Heidegger's Being & Time

Term: Spring 2012

Subject Code: GPHI

Course Number: 6053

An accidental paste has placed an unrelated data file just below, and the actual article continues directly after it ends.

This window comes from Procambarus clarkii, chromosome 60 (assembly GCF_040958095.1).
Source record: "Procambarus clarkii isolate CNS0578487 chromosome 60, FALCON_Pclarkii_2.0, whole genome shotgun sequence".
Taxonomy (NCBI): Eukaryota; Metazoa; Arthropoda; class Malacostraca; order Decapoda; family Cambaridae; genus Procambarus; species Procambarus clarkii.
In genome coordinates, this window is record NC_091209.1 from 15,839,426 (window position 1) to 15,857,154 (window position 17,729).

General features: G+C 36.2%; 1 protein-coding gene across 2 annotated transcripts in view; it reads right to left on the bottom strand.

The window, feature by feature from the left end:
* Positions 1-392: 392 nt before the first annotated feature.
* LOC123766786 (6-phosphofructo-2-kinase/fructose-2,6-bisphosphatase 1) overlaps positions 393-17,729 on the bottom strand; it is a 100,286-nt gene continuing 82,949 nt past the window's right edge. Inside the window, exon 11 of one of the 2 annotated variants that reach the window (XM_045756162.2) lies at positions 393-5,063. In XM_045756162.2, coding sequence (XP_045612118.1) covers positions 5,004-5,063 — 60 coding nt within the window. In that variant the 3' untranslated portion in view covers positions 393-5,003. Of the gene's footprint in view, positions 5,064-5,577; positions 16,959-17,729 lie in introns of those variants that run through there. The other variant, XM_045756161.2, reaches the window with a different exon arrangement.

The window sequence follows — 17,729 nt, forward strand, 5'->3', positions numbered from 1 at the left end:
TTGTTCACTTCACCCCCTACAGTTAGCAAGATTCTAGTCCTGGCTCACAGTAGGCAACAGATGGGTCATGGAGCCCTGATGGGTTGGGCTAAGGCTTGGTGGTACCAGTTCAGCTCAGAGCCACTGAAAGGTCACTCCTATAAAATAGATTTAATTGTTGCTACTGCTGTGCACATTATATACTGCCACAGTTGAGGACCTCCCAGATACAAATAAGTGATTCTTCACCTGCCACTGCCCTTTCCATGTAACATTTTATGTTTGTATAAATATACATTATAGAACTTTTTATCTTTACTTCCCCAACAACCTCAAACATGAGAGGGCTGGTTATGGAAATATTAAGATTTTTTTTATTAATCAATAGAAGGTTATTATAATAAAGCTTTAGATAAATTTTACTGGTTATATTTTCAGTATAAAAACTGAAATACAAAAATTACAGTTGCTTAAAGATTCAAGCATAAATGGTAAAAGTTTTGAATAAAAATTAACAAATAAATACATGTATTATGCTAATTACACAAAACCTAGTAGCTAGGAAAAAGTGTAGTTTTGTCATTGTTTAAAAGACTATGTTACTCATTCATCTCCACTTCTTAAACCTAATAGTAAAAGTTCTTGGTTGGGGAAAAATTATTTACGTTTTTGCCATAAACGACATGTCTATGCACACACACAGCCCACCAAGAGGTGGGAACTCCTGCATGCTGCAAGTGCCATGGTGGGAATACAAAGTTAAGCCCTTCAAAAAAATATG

Martin Heidegger is arguably the most important philosopher in the twentieth-century Continental tradition, and Being and Time is his magnum opus. The aim of this course is simply to read carefully and critically the first division of the book and as much of the second division as we can cover. We will also look at some of Heidegger’s later texts. The objective of the course is for students to have a firm grasp on the key philosophical issues and concepts raised by the project that Heidegger called fundamental ontology. These include: Heidegger’s relation to Husserl and his critical adoption of phenomenological method; his critique of traditional epistemology; his account of the nature of the world and the relation of persons to world; his critique of the Cartesian understanding of world and space; his account of intersubjectivity and his critique of modernity; the key concept of ‘thrown projection’ and an explanation of the various ‘existentials’ (state-of-mind, understanding, and discourse); his concepts of thrownness, falling, and inauthenticity; his account of moods and anxiety as the basic attunement of the human being; the meaning of care as the being of the human being; his critique of the realism-vs.-idealism debate; his concept of truth and his critique of the traditional concept of truth; and analyses of being-toward-death, conscience, authenticity, and historicity


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